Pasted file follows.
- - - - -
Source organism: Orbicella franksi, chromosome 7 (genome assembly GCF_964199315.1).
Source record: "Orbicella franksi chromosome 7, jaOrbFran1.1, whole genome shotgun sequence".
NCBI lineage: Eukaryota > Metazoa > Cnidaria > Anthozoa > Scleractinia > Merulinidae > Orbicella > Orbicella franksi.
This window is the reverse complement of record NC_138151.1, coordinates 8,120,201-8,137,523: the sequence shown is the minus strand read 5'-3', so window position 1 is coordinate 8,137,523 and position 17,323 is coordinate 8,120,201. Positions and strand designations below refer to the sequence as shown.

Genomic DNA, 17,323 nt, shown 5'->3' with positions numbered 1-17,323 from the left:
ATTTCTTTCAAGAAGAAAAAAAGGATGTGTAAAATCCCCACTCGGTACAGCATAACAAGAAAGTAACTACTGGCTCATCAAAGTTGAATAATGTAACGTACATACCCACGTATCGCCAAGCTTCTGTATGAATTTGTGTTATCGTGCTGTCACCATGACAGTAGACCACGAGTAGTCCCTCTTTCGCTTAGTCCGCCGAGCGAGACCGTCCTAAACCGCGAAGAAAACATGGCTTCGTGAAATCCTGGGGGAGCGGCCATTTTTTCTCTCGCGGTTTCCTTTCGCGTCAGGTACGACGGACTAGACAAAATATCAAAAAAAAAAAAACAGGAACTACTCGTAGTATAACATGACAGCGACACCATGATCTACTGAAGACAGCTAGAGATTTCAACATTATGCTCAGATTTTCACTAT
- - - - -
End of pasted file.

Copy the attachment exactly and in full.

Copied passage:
Source organism: Orbicella franksi, chromosome 7 (genome assembly GCF_964199315.1).
Source record: "Orbicella franksi chromosome 7, jaOrbFran1.1, whole genome shotgun sequence".
NCBI lineage: Eukaryota > Metazoa > Cnidaria > Anthozoa > Scleractinia > Merulinidae > Orbicella > Orbicella franksi.
This window is the reverse complement of record NC_138151.1, coordinates 8,120,201-8,137,523: the sequence shown is the minus strand read 5'-3', so window position 1 is coordinate 8,137,523 and position 17,323 is coordinate 8,120,201. Positions and strand designations below refer to the sequence as shown.

Genomic DNA, 17,323 nt, shown 5'->3' with positions numbered 1-17,323 from the left:
ATTTCTTTCAAGAAGAAAAAAAGGATGTGTAAAATCCCCACTCGGTACAGCATAACAAGAAAGTAACTACTGGCTCATCAAAGTTGAATAATGTAACGTACATACCCACGTATCGCCAAGCTTCTGTATGAATTTGTGTTATCGTGCTGTCACCATGACAGTAGACCACGAGTAGTCCCTCTTTCGCTTAGTCCGCCGAGCGAGACCGTCCTAAACCGCGAAGAAAACATGGCTTCGTGAAATCCTGGGGGAGCGGCCATTTTTTCTCTCGCGGTTTCCTTTCGCGTCAGGTACGACGGACTAGACAAAATATCAAAAAAAAAAAAACAGGAACTACTCGTAGTATAACATGACAGCGACACCATGATCTACTGAAGACAGCTAGAGATTTCAACATTATGCTCAGATTTTCACTAT